Taxes are critically important when it comes to investing and managing your portfolio. Proper tax management helps increase the amount of money in your pocket, which ultimately increases the chance of achieving your financial and life goals.
How important is the impact of efficient tax management in your investment portfolio? Studies show that proper tax management can increase your portfolio’s return by 1% per year. Invested over 35 years, that can lead to a nearly 40% difference in the value of your portfolio.
This graph is based on investing $100,000 at the age of 30 and does not include the effects of inflation or other variables. It shows the final value of a 1% difference in annual returns. Final value at age 65: $1,070,000 at 7% and $770,000 at 6% – a nearly 40% difference.
While there are several ways you can effectively manage your taxes when it comes to your investments, disciplined portfolio maintenance can boost after-tax returns even further. One of the most powerful tax management techniques is tax-loss harvesting.
The Personal Capital Guide to Tax-Loss Harvesting explores what this powerful portfolio management tool is, and how you can use it to reduce your annual taxes. The cumulative tax savings can make a real difference in your life, whether that means retiring earlier, helping your kids pay for college, or leaving behind a larger legacy.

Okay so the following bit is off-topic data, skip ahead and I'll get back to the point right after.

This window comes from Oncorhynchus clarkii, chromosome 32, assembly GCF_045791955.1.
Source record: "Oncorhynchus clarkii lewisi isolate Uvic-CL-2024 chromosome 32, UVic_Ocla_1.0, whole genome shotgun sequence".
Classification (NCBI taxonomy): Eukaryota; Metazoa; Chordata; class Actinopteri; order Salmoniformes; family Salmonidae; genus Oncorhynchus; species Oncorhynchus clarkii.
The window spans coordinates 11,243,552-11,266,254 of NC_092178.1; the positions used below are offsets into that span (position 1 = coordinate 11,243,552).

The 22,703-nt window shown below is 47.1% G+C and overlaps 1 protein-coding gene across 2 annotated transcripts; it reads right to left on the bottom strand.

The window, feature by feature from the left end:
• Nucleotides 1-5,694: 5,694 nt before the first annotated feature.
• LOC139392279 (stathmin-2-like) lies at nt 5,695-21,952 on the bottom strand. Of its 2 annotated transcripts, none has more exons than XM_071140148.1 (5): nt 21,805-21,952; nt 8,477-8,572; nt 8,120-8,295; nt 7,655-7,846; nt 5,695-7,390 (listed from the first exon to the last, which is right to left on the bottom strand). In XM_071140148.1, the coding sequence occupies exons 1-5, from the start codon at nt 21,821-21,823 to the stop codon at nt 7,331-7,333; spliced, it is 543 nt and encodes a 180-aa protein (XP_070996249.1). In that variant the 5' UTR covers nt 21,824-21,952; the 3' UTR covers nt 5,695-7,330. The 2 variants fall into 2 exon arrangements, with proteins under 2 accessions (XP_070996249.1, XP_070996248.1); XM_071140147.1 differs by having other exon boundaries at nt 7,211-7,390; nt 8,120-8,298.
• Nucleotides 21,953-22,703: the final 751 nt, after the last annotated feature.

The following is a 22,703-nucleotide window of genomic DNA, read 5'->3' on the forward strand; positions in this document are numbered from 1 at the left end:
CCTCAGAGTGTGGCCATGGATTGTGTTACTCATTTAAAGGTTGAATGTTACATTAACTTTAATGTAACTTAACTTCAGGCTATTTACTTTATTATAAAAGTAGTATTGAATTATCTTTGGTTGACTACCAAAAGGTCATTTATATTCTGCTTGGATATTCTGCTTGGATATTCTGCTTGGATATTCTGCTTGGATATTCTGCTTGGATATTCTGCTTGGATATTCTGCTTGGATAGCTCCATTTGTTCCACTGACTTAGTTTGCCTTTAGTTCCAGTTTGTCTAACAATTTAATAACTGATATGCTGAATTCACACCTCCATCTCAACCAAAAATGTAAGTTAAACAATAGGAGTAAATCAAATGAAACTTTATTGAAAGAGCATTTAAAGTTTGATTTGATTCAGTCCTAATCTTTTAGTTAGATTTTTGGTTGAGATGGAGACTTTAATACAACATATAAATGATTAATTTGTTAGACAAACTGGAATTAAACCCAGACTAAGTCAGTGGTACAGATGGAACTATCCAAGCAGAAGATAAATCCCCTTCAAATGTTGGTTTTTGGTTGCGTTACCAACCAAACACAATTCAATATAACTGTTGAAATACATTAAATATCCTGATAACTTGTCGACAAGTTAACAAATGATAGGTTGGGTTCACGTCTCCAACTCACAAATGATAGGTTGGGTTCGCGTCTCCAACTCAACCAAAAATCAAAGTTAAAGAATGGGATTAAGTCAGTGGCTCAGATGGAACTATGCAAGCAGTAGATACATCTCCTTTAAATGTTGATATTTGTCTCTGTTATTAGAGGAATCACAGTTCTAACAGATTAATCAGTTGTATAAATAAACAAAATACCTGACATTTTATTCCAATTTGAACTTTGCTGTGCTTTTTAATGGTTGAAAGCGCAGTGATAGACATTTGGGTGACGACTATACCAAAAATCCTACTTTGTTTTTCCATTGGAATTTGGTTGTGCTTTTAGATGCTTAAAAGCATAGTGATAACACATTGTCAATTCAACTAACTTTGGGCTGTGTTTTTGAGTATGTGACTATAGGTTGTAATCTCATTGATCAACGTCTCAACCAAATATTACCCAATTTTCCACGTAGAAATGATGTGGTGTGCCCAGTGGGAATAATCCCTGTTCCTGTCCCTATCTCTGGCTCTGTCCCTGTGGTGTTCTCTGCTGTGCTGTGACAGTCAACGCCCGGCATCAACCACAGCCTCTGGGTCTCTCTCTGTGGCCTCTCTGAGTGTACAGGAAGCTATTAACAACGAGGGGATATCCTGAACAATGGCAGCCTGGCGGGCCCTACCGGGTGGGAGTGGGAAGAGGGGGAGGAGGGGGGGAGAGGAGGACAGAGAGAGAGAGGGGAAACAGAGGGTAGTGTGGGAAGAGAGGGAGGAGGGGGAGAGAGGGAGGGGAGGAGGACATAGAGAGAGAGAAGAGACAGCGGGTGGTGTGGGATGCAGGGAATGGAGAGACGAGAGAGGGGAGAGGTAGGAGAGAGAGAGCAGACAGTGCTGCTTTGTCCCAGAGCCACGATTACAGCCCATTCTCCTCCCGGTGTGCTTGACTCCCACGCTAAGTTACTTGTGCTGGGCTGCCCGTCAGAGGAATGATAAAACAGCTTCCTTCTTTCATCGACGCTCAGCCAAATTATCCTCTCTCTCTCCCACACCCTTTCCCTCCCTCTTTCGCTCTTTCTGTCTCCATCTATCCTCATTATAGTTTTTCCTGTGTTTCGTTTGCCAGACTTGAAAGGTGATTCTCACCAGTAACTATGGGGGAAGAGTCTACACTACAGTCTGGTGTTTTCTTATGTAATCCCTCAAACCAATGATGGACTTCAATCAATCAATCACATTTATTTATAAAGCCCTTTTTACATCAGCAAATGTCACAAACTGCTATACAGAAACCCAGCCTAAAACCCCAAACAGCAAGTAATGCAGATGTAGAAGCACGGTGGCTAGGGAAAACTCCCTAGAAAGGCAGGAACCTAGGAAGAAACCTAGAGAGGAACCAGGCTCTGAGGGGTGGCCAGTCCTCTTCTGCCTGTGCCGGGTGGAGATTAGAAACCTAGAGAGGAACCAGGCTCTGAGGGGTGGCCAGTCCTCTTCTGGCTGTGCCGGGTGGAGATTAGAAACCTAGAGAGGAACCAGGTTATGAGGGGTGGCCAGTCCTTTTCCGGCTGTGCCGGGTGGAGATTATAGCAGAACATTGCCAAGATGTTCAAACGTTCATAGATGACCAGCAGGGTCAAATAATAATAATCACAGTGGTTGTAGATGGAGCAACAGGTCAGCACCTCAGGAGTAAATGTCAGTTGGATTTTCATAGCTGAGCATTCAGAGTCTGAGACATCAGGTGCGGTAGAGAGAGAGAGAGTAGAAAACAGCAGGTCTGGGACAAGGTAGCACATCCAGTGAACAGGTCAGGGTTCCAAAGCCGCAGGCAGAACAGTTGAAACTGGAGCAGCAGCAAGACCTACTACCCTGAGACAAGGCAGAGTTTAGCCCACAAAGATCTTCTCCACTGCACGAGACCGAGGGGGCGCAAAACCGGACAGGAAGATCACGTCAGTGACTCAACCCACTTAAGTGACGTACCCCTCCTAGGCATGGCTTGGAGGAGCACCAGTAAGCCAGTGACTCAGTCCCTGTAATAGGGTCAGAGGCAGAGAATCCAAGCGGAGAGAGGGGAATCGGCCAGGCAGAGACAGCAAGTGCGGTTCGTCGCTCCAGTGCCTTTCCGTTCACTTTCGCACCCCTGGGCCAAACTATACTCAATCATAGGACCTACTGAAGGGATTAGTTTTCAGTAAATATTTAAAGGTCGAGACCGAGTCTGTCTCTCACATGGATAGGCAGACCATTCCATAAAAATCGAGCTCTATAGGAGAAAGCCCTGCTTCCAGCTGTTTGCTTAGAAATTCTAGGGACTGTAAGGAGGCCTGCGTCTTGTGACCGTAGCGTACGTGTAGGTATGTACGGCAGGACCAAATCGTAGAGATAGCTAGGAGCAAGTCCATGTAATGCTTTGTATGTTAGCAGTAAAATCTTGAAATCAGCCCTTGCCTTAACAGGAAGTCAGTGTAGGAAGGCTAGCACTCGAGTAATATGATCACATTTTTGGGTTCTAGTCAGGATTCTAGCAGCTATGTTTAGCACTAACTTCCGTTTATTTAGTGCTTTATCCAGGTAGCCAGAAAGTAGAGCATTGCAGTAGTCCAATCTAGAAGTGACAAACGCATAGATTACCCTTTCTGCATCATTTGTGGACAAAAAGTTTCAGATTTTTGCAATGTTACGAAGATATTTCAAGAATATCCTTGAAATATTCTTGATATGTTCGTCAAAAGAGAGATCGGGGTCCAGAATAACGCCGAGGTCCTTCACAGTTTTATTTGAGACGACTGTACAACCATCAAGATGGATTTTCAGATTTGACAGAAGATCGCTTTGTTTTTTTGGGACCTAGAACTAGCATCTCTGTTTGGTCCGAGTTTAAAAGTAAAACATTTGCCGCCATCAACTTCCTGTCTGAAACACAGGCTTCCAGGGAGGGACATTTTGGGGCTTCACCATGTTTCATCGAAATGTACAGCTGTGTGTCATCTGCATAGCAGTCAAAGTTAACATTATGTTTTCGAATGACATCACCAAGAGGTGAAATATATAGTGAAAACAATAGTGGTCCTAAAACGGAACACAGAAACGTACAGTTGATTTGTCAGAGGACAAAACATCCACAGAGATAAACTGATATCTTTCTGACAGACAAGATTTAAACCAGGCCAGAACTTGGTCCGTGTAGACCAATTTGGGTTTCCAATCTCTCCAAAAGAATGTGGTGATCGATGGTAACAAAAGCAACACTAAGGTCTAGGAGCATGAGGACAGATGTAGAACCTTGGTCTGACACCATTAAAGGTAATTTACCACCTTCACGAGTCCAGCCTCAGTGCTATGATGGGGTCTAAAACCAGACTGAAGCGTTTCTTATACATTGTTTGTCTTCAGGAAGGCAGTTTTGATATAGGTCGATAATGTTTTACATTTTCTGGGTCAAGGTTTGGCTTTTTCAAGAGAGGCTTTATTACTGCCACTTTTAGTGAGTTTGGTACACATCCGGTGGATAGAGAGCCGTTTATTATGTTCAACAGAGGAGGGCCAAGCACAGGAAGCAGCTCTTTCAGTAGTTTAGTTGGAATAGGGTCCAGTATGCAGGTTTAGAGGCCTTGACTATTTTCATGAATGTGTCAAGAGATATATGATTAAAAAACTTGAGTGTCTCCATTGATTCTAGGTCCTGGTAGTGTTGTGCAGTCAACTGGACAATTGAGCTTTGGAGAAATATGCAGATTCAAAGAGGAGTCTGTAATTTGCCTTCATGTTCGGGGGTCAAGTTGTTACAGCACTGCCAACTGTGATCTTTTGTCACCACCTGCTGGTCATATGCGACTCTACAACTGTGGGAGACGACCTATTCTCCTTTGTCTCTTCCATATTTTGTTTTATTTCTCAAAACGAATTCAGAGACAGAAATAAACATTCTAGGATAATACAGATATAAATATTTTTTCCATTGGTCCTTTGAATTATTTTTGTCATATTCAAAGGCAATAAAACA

Tax-loss harvesting is a technique you can use to proactively harvest available losses to offset gains by selling depreciated securities.
This simply means selling positions that have declined in value since you originally bought them, thereby realizing a “loss” (as defined by the IRS). These losses can be used to offset other gains you have realized during the year. This can help lower your overall tax bill since your tax is paid on the net amount.
It’s slightly counterintuitive – after all, you’re supposed to sell high, right? But the idea is not to eliminate exposure entirely; it’s only a temporary sale to reduce your tax bill, after which, if you want to, you can buy back the same stock following a 30-day waiting period. And even if you don’t have any gains to offset, the IRS allows you to deduct up to $3,000 in capital losses from your ordinary income each year (any loss in excess of $3,000 can be carried over and deducted in subsequent tax years).
It’s worth nothing that anyone can deduct $3,000 in losses—it’s completely independent of whether you do tax-loss harvesting. In addition, although you can deduct only $3,000 in a given year, you can carry the losses over to subsequent years until they’re exhausted. So, for example, if you lose $15,000 in one year, you have five years of IRS deductions that can offset gains or add to the loss carryover.
A portfolio of stocks is likely to have both winners and losers in any given year. If left untouched, this can lead to material portfolio deviations where the changes in value in individual securities cause the portfolio to become imbalanced.